The Christian Democratic Union (CDU) had been founded in 1945 in Berlin and had spread throughout the Rhineland via the city of Cologne. Until 1950, the CDU was only organized into state-level groups coordinated by an "Interzonal Liaison Committee" or an "Interzonal Work Group." The CDU was first founded as a federal-level party at the Goslar Party Congress (October 20-22, 1950), where Konrad Adenauer was also elected its first chairman. In Bavaria, the Christian Social Union (CSU) had been organized not as a state branch of the CDU, but rather as an independent party, in order to show that Bavaria regarded itself as a free state [Freistaat]. The CDU and the CSU formed a single faction in the Bundestag, however.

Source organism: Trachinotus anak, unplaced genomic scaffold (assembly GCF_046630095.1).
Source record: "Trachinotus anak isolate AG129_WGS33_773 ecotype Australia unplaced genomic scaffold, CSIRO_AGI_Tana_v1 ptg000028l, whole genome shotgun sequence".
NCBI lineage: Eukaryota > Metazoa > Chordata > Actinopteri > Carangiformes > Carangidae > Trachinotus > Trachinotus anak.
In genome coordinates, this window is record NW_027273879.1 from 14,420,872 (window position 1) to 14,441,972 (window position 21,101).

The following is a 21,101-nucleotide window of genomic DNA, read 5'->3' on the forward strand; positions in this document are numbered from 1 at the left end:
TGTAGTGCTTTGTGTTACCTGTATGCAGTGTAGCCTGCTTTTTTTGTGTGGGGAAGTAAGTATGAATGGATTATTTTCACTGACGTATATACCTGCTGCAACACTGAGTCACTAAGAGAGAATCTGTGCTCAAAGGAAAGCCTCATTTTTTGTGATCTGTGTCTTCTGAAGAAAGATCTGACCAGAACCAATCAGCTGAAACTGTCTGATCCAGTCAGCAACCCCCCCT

On the basis of Christian values and representing an attempt to bridge the old Catholic-Protestant divide, the Union represented itself as an interdenominational bourgeois-conservative collective movement, as the first true people's party. The crowd gathered at this CDU campaign event – a predominantly middle-aged, well-dressed group that includes a strong contingent of priests and nuns – makes clear that the party’s message resonated with its target audience. Under Chancellor Adenauer, the dominant political figure of the early Federal Republic, the CDU/CSU virtually became the parties of the social market economy and Western integration and repeatedly won the support of voters. Photographer unknown.